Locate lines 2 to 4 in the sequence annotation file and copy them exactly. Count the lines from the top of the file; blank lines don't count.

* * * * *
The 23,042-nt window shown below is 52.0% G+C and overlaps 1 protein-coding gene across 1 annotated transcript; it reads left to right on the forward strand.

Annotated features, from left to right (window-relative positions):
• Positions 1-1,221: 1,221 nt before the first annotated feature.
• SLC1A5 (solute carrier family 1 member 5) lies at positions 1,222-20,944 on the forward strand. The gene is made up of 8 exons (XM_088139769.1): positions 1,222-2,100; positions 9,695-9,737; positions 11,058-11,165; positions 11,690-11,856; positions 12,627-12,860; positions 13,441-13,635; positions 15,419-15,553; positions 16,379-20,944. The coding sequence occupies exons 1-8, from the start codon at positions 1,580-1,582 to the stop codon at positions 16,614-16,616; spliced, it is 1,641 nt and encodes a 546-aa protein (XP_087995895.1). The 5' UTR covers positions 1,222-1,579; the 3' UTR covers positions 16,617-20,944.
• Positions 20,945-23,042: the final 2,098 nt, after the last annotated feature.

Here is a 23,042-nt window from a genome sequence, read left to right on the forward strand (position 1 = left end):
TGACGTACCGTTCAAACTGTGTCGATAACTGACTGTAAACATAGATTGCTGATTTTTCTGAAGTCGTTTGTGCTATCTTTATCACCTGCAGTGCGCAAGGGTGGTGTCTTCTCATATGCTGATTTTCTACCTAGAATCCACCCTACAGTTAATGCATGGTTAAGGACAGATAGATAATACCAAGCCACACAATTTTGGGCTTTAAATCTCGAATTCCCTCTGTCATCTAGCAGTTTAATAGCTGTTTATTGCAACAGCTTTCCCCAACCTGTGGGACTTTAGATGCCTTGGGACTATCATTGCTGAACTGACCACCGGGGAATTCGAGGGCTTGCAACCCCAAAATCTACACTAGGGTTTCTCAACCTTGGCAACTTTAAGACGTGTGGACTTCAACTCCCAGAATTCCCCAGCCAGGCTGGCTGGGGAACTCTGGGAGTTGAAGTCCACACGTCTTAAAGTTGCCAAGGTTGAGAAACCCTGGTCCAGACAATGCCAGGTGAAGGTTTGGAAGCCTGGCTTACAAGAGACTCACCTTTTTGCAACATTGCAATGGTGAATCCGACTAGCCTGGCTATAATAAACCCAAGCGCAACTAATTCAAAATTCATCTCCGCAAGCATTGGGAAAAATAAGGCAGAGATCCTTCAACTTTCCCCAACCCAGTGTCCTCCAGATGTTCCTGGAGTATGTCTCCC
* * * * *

Annotated features, from left to right (window-relative positions):
• Positions 1-1,221: 1,221 nt before the first annotated feature.
• SLC1A5 (solute carrier family 1 member 5) lies at positions 1,222-20,944 on the forward strand. The gene is made up of 8 exons (XM_088139769.1): positions 1,222-2,100; positions 9,695-9,737; positions 11,058-11,165; positions 11,690-11,856; positions 12,627-12,860; positions 13,441-13,635; positions 15,419-15,553; positions 16,379-20,944. The coding sequence occupies exons 1-8, from the start codon at positions 1,580-1,582 to the stop codon at positions 16,614-16,616; spliced, it is 1,641 nt and encodes a 546-aa protein (XP_087995895.1). The 5' UTR covers positions 1,222-1,579; the 3' UTR covers positions 16,617-20,944.